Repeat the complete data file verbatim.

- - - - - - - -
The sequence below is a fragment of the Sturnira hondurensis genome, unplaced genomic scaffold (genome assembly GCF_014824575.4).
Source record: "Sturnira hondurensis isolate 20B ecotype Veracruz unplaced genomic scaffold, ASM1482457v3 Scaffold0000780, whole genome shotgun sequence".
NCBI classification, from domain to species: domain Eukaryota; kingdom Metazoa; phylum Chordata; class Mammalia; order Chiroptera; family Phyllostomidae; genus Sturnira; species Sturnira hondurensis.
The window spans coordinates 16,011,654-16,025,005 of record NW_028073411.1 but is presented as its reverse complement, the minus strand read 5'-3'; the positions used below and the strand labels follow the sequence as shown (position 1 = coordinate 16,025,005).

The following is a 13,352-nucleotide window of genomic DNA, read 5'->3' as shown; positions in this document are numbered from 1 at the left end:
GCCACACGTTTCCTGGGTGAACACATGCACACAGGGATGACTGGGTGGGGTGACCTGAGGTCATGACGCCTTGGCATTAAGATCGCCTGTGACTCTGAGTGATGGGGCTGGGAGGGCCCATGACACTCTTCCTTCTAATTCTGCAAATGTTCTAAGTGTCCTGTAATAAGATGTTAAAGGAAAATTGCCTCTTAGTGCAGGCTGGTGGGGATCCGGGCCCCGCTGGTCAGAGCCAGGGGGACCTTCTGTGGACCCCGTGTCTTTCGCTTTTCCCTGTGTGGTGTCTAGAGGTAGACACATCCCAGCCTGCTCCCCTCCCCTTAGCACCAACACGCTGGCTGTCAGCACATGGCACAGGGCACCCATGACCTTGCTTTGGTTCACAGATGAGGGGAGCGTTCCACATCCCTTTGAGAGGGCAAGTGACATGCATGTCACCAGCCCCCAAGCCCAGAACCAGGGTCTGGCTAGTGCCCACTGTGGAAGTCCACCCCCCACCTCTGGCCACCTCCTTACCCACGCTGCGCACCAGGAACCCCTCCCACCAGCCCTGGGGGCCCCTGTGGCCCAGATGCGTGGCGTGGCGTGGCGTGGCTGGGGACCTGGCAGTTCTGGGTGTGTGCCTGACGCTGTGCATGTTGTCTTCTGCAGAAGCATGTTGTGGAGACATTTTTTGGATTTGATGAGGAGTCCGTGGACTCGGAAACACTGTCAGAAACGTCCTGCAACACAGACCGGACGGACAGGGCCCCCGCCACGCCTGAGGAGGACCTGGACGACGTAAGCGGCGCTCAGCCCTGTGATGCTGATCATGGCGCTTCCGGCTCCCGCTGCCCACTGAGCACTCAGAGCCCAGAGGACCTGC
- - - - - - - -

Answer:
The sequence below is a fragment of the Sturnira hondurensis genome, unplaced genomic scaffold (genome assembly GCF_014824575.4).
Source record: "Sturnira hondurensis isolate 20B ecotype Veracruz unplaced genomic scaffold, ASM1482457v3 Scaffold0000780, whole genome shotgun sequence".
NCBI classification, from domain to species: domain Eukaryota; kingdom Metazoa; phylum Chordata; class Mammalia; order Chiroptera; family Phyllostomidae; genus Sturnira; species Sturnira hondurensis.
The window spans coordinates 16,011,654-16,025,005 of record NW_028073411.1 but is presented as its reverse complement, the minus strand read 5'-3'; the positions used below and the strand labels follow the sequence as shown (position 1 = coordinate 16,025,005).

The following is a 13,352-nucleotide window of genomic DNA, read 5'->3' as shown; positions in this document are numbered from 1 at the left end:
GCCACACGTTTCCTGGGTGAACACATGCACACAGGGATGACTGGGTGGGGTGACCTGAGGTCATGACGCCTTGGCATTAAGATCGCCTGTGACTCTGAGTGATGGGGCTGGGAGGGCCCATGACACTCTTCCTTCTAATTCTGCAAATGTTCTAAGTGTCCTGTAATAAGATGTTAAAGGAAAATTGCCTCTTAGTGCAGGCTGGTGGGGATCCGGGCCCCGCTGGTCAGAGCCAGGGGGACCTTCTGTGGACCCCGTGTCTTTCGCTTTTCCCTGTGTGGTGTCTAGAGGTAGACACATCCCAGCCTGCTCCCCTCCCCTTAGCACCAACACGCTGGCTGTCAGCACATGGCACAGGGCACCCATGACCTTGCTTTGGTTCACAGATGAGGGGAGCGTTCCACATCCCTTTGAGAGGGCAAGTGACATGCATGTCACCAGCCCCCAAGCCCAGAACCAGGGTCTGGCTAGTGCCCACTGTGGAAGTCCACCCCCCACCTCTGGCCACCTCCTTACCCACGCTGCGCACCAGGAACCCCTCCCACCAGCCCTGGGGGCCCCTGTGGCCCAGATGCGTGGCGTGGCGTGGCGTGGCTGGGGACCTGGCAGTTCTGGGTGTGTGCCTGACGCTGTGCATGTTGTCTTCTGCAGAAGCATGTTGTGGAGACATTTTTTGGATTTGATGAGGAGTCCGTGGACTCGGAAACACTGTCAGAAACGTCCTGCAACACAGACCGGACGGACAGGGCCCCCGCCACGCCTGAGGAGGACCTGGACGACGTAAGCGGCGCTCAGCCCTGTGATGCTGATCATGGCGCTTCCGGCTCCCGCTGCCCACTGAGCACTCAGAGCCCAGAGGACCTGC